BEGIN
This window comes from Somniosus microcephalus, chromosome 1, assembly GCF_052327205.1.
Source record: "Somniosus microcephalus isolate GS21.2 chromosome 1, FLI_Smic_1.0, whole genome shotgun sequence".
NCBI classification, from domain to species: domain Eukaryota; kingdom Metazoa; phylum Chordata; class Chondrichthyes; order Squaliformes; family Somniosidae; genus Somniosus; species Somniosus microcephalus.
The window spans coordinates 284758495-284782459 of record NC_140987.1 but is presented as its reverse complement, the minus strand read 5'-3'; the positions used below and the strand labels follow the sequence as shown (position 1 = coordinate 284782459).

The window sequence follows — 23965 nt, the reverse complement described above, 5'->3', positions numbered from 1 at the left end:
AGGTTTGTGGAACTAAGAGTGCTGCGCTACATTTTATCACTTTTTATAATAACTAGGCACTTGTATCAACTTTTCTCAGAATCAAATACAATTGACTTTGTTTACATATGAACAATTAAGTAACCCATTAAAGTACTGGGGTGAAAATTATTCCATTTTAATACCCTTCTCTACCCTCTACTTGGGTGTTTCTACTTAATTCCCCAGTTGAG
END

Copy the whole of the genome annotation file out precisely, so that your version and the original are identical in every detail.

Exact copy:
This window comes from Somniosus microcephalus, chromosome 1, assembly GCF_052327205.1.
Source record: "Somniosus microcephalus isolate GS21.2 chromosome 1, FLI_Smic_1.0, whole genome shotgun sequence".
NCBI classification, from domain to species: domain Eukaryota; kingdom Metazoa; phylum Chordata; class Chondrichthyes; order Squaliformes; family Somniosidae; genus Somniosus; species Somniosus microcephalus.
The window spans coordinates 284758495-284782459 of record NC_140987.1 but is presented as its reverse complement, the minus strand read 5'-3'; the positions used below and the strand labels follow the sequence as shown (position 1 = coordinate 284782459).

The window sequence follows — 23965 nt, the reverse complement described above, 5'->3', positions numbered from 1 at the left end:
AGGTTTGTGGAACTAAGAGTGCTGCGCTACATTTTATCACTTTTTATAATAACTAGGCACTTGTATCAACTTTTCTCAGAATCAAATACAATTGACTTTGTTTACATATGAACAATTAAGTAACCCATTAAAGTACTGGGGTGAAAATTATTCCATTTTAATACCCTTCTCTACCCTCTACTTGGGTGTTTCTACTTAATTCCCCAGTTGAG